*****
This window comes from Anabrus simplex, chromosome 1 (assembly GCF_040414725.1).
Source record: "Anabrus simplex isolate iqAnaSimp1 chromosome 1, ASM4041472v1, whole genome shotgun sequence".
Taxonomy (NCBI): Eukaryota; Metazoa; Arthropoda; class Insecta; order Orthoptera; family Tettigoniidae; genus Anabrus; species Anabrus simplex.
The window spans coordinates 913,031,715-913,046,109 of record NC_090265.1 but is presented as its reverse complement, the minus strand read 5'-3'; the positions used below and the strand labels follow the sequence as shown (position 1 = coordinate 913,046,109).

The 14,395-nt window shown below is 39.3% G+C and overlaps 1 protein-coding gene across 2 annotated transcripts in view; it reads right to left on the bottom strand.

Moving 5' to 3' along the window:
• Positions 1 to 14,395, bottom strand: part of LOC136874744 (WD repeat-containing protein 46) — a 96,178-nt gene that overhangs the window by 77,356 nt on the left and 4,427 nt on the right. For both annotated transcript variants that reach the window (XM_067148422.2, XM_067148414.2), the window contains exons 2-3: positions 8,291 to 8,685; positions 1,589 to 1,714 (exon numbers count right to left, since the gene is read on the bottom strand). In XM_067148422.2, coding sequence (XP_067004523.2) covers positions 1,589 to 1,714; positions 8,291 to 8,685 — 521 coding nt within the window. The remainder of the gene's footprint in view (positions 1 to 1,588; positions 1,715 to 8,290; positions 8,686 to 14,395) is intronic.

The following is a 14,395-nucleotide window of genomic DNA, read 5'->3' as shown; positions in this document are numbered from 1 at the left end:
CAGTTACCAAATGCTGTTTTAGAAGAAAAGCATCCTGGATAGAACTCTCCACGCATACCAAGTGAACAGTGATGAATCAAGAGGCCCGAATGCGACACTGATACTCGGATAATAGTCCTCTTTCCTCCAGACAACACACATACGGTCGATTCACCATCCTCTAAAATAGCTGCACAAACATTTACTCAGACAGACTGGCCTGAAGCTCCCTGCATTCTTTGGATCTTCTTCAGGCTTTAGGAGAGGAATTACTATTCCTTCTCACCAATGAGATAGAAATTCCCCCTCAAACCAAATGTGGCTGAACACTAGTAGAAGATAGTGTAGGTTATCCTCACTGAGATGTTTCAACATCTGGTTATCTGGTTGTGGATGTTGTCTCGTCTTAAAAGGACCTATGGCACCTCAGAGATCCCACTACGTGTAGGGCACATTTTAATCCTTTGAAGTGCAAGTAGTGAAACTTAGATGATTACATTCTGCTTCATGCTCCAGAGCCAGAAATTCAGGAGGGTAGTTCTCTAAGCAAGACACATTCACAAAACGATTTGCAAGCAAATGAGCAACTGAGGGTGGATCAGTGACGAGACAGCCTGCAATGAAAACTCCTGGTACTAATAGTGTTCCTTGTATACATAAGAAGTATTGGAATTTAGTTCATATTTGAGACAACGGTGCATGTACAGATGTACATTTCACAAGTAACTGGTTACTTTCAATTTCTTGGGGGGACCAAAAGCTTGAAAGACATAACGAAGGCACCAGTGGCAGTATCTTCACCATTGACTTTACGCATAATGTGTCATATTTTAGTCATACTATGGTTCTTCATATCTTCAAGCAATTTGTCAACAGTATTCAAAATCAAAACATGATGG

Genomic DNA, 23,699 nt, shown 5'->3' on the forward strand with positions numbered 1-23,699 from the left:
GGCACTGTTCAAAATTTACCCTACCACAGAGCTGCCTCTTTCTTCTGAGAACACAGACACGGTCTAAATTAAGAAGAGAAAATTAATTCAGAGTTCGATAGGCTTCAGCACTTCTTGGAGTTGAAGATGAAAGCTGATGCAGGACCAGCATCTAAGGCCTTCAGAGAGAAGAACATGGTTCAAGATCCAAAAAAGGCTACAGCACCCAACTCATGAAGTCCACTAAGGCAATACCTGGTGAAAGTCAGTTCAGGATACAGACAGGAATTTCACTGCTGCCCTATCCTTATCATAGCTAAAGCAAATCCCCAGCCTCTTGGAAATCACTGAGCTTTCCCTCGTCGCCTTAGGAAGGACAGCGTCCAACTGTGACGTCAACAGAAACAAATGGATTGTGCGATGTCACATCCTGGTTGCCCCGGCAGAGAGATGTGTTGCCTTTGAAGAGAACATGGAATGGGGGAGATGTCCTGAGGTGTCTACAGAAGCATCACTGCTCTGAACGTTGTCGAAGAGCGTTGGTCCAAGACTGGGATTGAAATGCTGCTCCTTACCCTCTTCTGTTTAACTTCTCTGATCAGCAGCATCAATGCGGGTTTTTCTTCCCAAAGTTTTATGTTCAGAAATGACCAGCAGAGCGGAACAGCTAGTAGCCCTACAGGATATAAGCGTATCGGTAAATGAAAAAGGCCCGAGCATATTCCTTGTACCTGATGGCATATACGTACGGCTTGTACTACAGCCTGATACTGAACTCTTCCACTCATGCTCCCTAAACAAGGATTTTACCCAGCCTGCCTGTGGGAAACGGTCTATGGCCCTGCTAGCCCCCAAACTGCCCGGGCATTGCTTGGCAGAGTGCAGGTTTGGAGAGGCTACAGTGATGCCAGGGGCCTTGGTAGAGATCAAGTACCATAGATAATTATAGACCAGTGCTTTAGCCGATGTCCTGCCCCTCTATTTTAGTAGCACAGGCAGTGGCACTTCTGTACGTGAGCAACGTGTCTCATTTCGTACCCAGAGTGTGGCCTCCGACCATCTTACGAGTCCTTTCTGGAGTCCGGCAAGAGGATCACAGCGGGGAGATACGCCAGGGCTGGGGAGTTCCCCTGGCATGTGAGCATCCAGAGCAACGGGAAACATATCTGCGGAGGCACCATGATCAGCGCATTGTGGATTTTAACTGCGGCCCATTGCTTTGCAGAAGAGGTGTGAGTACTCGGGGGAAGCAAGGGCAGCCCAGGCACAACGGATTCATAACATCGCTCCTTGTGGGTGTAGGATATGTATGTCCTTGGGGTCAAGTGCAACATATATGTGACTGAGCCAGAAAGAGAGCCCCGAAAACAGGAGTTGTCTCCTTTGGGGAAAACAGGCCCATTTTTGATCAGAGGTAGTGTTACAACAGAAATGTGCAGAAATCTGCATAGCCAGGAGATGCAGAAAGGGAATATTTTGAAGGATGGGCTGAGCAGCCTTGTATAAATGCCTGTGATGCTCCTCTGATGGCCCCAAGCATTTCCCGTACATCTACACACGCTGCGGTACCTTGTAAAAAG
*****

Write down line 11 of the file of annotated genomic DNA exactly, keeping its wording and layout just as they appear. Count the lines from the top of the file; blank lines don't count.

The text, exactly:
GGCACTGTTCAAAATTTACCCTACCACAGAGCTGCCTCTTTCTTCTGAGAACACAGACACGGTCTAAATTAAGAAGAGAAAATTAATTCAGAGTTCGATAGGCTTCAGCACTTCTTGGAGTTGAAGATGAAAGCTGATGCAGGACCAGCATCTAAGGCCTTCAGAGAGAAGAACATGGTTCAAGATCCAAAAAAGGCTACAGCACCCAACTCATGAAGTCCACTAAGGCAATACCTGGTGAAAGTCAGTTCAGGATACAGACAGGAATTTCACTGCTGCCCTATCCTTATCATAGCTAAAGCAAATCCCCAGCCTCTTGGAAATCACTGAGCTTTCCCTCGTCGCCTTAGGAAGGACAGCGTCCAACTGTGACGTCAACAGAAACAAATGGATTGTGCGATGTCACATCCTGGTTGCCCCGGCAGAGAGATGTGTTGCCTTTGAAGAGAACATGGAATGGGGGAGATGTCCTGAGGTGTCTACAGAAGCATCACTGCTCTGAACGTTGTCGAAGAGCGTTGGTCCAAGACTGGGATTGAAATGCTGCTCCTTACCCTCTTCTGTTTAACTTCTCTGATCAGCAGCATCAATGCGGGTTTTTCTTCCCAAAGTTTTATGTTCAGAAATGACCAGCAGAGCGGAACAGCTAGTAGCCCTACAGGATATAAGCGTATCGGTAAATGAAAAAGGCCCGAGCATATTCCTTGTACCTGATGGCATATACGTACGGCTTGTACTACAGCCTGATACTGAACTCTTCCACTCATGCTCCCTAAACAAGGATTTTACCCAGCCTGCCTGTGGGAAACGGTCTATGGCCCTGCTAGCCCCCAAACTGCCCGGGCATTGCTTGGCAGAGTGCAGGTTTGGAGAGGCTACAGTGATGCCAGGGGCCTTGGTAGAGATCAAGTACCATAGATAATTATAGACCAGTGCTTTAGCCGATGTCCTGCCCCTCTATTTTAGTAGCACAGGCAGTGGCACTTCTGTACGTGAGCAACGTGTCTCATTTCGTACCCAGAGTGTGGCCTCCGACCATCTTACGAGTCCTTTCTGGAGTCCGGCAAGAGGATCACAGCGGGGAGATACGCCAGGGCTGGGGAGTTCCCCTGGCATGTGAGCATCCAGAGCAACGGGAAACATATCTGCGGAGGCACCATGATCAGCGCATTGTGGATTTTAACTGCGGCCCATTGCTTTGCAGAAGAGGTGTGAGTACTCGGGGGAAGCAAGGGCAGCCCAGGCACAACGGATTCATAACATCGCTCCTTGTGGGTGTAGGATATGTATGTCCTTGGGGTCAAGTGCAACATATATGTGACTGAGCCAGAAAGAGAGCCCCGAAAACAGGAGTTGTCTCCTTTGGGGAAAACAGGCCCATTTTTGATCAGAGGTAGTGTTACAACAGAAATGTGCAGAAATCTGCATAGCCAGGAGATGCAGAAAGGGAATATTTTGAAGGATGGGCTGAGCAGCCTTGTATAAATGCCTGTGATGCTCCTCTGATGGCCCCAAGCATTTCCCGTACATCTACACACGCTGCGGTACCTTGTAAAAAG